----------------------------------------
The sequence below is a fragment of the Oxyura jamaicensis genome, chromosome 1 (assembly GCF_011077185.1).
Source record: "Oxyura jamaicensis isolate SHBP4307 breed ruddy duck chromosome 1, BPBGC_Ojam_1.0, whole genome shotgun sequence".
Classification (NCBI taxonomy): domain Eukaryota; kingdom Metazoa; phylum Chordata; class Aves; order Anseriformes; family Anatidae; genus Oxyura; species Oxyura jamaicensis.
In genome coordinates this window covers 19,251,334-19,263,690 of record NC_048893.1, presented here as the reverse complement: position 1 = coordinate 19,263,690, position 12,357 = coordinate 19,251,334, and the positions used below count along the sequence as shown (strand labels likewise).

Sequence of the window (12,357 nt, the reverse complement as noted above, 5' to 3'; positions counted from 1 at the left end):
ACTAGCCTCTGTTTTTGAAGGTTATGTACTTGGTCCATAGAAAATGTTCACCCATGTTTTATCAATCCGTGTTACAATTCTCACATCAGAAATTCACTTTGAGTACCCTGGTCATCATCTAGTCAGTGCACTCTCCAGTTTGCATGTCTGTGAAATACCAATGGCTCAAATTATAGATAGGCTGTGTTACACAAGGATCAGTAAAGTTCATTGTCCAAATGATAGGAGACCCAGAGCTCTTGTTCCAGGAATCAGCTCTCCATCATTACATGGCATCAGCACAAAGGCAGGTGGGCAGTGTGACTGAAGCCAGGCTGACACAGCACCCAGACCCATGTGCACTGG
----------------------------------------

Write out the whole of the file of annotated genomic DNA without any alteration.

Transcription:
The sequence below is a fragment of the Oxyura jamaicensis genome, chromosome 1 (assembly GCF_011077185.1).
Source record: "Oxyura jamaicensis isolate SHBP4307 breed ruddy duck chromosome 1, BPBGC_Ojam_1.0, whole genome shotgun sequence".
Classification (NCBI taxonomy): domain Eukaryota; kingdom Metazoa; phylum Chordata; class Aves; order Anseriformes; family Anatidae; genus Oxyura; species Oxyura jamaicensis.
In genome coordinates this window covers 19,251,334-19,263,690 of record NC_048893.1, presented here as the reverse complement: position 1 = coordinate 19,263,690, position 12,357 = coordinate 19,251,334, and the positions used below count along the sequence as shown (strand labels likewise).

Sequence of the window (12,357 nt, the reverse complement as noted above, 5' to 3'; positions counted from 1 at the left end):
ACTAGCCTCTGTTTTTGAAGGTTATGTACTTGGTCCATAGAAAATGTTCACCCATGTTTTATCAATCCGTGTTACAATTCTCACATCAGAAATTCACTTTGAGTACCCTGGTCATCATCTAGTCAGTGCACTCTCCAGTTTGCATGTCTGTGAAATACCAATGGCTCAAATTATAGATAGGCTGTGTTACACAAGGATCAGTAAAGTTCATTGTCCAAATGATAGGAGACCCAGAGCTCTTGTTCCAGGAATCAGCTCTCCATCATTACATGGCATCAGCACAAAGGCAGGTGGGCAGTGTGACTGAAGCCAGGCTGACACAGCACCCAGACCCATGTGCACTGG